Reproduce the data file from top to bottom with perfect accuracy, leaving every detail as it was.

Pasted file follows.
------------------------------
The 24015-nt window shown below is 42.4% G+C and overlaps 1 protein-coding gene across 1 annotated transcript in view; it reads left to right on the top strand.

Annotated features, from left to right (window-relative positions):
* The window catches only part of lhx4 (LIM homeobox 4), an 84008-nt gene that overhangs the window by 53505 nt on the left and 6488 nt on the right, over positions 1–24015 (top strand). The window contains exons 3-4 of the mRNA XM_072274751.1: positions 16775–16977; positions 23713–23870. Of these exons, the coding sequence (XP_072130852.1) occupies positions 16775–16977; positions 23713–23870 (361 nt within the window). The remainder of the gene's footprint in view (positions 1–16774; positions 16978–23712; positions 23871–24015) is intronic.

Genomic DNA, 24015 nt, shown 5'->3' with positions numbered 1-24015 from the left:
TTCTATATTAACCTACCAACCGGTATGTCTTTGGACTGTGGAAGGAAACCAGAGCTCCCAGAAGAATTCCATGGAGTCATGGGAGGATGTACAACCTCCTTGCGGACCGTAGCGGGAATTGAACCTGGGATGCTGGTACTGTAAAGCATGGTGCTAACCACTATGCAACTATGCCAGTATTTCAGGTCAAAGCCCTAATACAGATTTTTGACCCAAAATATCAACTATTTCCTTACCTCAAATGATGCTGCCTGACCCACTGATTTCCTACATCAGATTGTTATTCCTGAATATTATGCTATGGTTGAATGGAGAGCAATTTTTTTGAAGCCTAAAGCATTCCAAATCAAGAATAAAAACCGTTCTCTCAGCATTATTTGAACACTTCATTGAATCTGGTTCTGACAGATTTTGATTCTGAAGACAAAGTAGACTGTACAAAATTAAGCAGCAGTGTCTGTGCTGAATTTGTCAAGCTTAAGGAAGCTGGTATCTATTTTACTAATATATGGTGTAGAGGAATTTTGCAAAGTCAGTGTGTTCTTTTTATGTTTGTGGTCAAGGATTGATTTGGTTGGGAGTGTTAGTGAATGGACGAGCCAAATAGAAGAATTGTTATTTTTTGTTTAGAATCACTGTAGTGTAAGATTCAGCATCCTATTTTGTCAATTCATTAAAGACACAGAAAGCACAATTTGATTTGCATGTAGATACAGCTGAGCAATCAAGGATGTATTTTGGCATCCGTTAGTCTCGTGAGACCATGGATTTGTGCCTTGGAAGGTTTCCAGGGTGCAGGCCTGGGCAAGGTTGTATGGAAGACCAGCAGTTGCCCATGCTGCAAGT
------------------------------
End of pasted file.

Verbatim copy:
The 24015-nt window shown below is 42.4% G+C and overlaps 1 protein-coding gene across 1 annotated transcript in view; it reads left to right on the top strand.

Annotated features, from left to right (window-relative positions):
* The window catches only part of lhx4 (LIM homeobox 4), an 84008-nt gene that overhangs the window by 53505 nt on the left and 6488 nt on the right, over positions 1–24015 (top strand). The window contains exons 3-4 of the mRNA XM_072274751.1: positions 16775–16977; positions 23713–23870. Of these exons, the coding sequence (XP_072130852.1) occupies positions 16775–16977; positions 23713–23870 (361 nt within the window). The remainder of the gene's footprint in view (positions 1–16774; positions 16978–23712; positions 23871–24015) is intronic.

Genomic DNA, 24015 nt, shown 5'->3' with positions numbered 1-24015 from the left:
TTCTATATTAACCTACCAACCGGTATGTCTTTGGACTGTGGAAGGAAACCAGAGCTCCCAGAAGAATTCCATGGAGTCATGGGAGGATGTACAACCTCCTTGCGGACCGTAGCGGGAATTGAACCTGGGATGCTGGTACTGTAAAGCATGGTGCTAACCACTATGCAACTATGCCAGTATTTCAGGTCAAAGCCCTAATACAGATTTTTGACCCAAAATATCAACTATTTCCTTACCTCAAATGATGCTGCCTGACCCACTGATTTCCTACATCAGATTGTTATTCCTGAATATTATGCTATGGTTGAATGGAGAGCAATTTTTTTGAAGCCTAAAGCATTCCAAATCAAGAATAAAAACCGTTCTCTCAGCATTATTTGAACACTTCATTGAATCTGGTTCTGACAGATTTTGATTCTGAAGACAAAGTAGACTGTACAAAATTAAGCAGCAGTGTCTGTGCTGAATTTGTCAAGCTTAAGGAAGCTGGTATCTATTTTACTAATATATGGTGTAGAGGAATTTTGCAAAGTCAGTGTGTTCTTTTTATGTTTGTGGTCAAGGATTGATTTGGTTGGGAGTGTTAGTGAATGGACGAGCCAAATAGAAGAATTGTTATTTTTTGTTTAGAATCACTGTAGTGTAAGATTCAGCATCCTATTTTGTCAATTCATTAAAGACACAGAAAGCACAATTTGATTTGCATGTAGATACAGCTGAGCAATCAAGGATGTATTTTGGCATCCGTTAGTCTCGTGAGACCATGGATTTGTGCCTTGGAAGGTTTCCAGGGTGCAGGCCTGGGCAAGGTTGTATGGAAGACCAGCAGTTGCCCATGCTGCAAGT